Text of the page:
The abbreviation “PCV” stands for Positive Crankcase Ventilation, which is a process that uses the engine vacuum system to “suck” waste gases and other substances from the engine’s crankcase through a special valve, known as the PCV (Positive Crankcase Ventilation) valve, such as the example shown here.
On most engines, the PCV valve is a simple one-way valve that allows gases to flow through it in only one direction, which is from the engine to the air intake system where the evacuated gases are mixed with the regular intake air/fuel charge to be combusted in the cylinders as a part of the air/fuel mixture.
Note, though, that not all modern engines have PCV valves because, on some late-model vehicles, the crankcase ventilation system connects directly to the valve cover. This arrangement is common on vehicles that have high oil consumption rates as a result of how their engines are designed. We need not delve into the specifics of why some new engines consume as much as one litre of oil per 1000 kilometres driven, but suffice it to say that the absence of a PCV valve on these engines eliminates the possibility of a PCV valve clogging up or failing in some other way.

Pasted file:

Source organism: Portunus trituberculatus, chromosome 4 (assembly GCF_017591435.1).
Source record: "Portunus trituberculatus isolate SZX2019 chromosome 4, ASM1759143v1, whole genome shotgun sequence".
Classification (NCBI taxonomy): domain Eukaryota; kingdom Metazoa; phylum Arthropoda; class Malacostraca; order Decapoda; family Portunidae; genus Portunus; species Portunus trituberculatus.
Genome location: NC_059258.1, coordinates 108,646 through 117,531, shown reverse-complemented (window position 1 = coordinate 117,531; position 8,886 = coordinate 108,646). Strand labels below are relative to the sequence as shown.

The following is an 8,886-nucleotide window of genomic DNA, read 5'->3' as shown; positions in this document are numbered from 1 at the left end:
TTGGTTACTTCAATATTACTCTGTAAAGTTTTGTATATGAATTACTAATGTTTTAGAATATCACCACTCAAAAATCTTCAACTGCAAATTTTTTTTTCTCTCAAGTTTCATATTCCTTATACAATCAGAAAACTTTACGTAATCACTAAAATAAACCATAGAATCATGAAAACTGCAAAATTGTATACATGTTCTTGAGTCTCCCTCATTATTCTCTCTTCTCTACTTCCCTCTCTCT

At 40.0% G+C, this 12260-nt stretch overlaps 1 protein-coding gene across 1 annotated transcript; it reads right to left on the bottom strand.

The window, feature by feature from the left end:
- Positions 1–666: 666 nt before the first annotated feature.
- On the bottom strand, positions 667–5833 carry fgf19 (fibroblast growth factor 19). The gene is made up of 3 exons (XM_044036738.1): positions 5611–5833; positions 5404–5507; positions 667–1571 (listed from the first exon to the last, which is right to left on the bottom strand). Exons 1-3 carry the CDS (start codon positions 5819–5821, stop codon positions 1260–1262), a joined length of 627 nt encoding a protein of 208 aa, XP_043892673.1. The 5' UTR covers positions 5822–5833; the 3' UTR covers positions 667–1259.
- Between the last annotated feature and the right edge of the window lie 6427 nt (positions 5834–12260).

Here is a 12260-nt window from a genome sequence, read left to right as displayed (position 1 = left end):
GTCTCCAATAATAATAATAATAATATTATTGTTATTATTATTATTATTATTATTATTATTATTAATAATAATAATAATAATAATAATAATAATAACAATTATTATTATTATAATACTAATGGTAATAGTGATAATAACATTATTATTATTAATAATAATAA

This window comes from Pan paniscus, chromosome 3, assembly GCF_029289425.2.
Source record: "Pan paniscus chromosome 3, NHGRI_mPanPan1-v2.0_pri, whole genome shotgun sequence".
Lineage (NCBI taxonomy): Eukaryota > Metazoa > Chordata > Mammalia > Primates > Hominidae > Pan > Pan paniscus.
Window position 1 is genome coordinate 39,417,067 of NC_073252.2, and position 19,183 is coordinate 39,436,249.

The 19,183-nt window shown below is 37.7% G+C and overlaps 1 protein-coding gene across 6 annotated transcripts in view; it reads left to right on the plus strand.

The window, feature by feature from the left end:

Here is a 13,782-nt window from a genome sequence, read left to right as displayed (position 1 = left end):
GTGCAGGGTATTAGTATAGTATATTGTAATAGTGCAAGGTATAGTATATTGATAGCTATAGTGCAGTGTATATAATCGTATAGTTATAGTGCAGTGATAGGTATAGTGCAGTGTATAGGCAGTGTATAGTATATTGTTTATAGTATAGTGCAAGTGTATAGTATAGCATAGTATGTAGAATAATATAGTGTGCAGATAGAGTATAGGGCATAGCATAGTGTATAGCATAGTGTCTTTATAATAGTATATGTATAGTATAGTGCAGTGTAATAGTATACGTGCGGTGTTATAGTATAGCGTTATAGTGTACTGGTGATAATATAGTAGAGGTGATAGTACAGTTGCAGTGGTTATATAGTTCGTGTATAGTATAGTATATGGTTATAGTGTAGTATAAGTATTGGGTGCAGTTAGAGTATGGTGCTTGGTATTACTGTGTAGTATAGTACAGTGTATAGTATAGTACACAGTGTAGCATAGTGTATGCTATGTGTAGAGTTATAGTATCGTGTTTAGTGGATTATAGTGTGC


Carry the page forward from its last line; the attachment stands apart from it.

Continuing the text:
Note also that on some vehicles, the PCV valve may incorporate a heating element whose function is to prevent the PCV from freezing up in sub-zero temperatures, which, if it happens, effectively blocks the PCV valve. While sub-zero temperatures are not a major concern in the Australian market, some vehicles that were designed to operate in cold climates are imported into the country every year. Thus, if you drive a vehicle with a heated PCV valve, you may encounter fault codes that were set by failures or defects in the PCV valve’s heating element or its associated electrical circuits.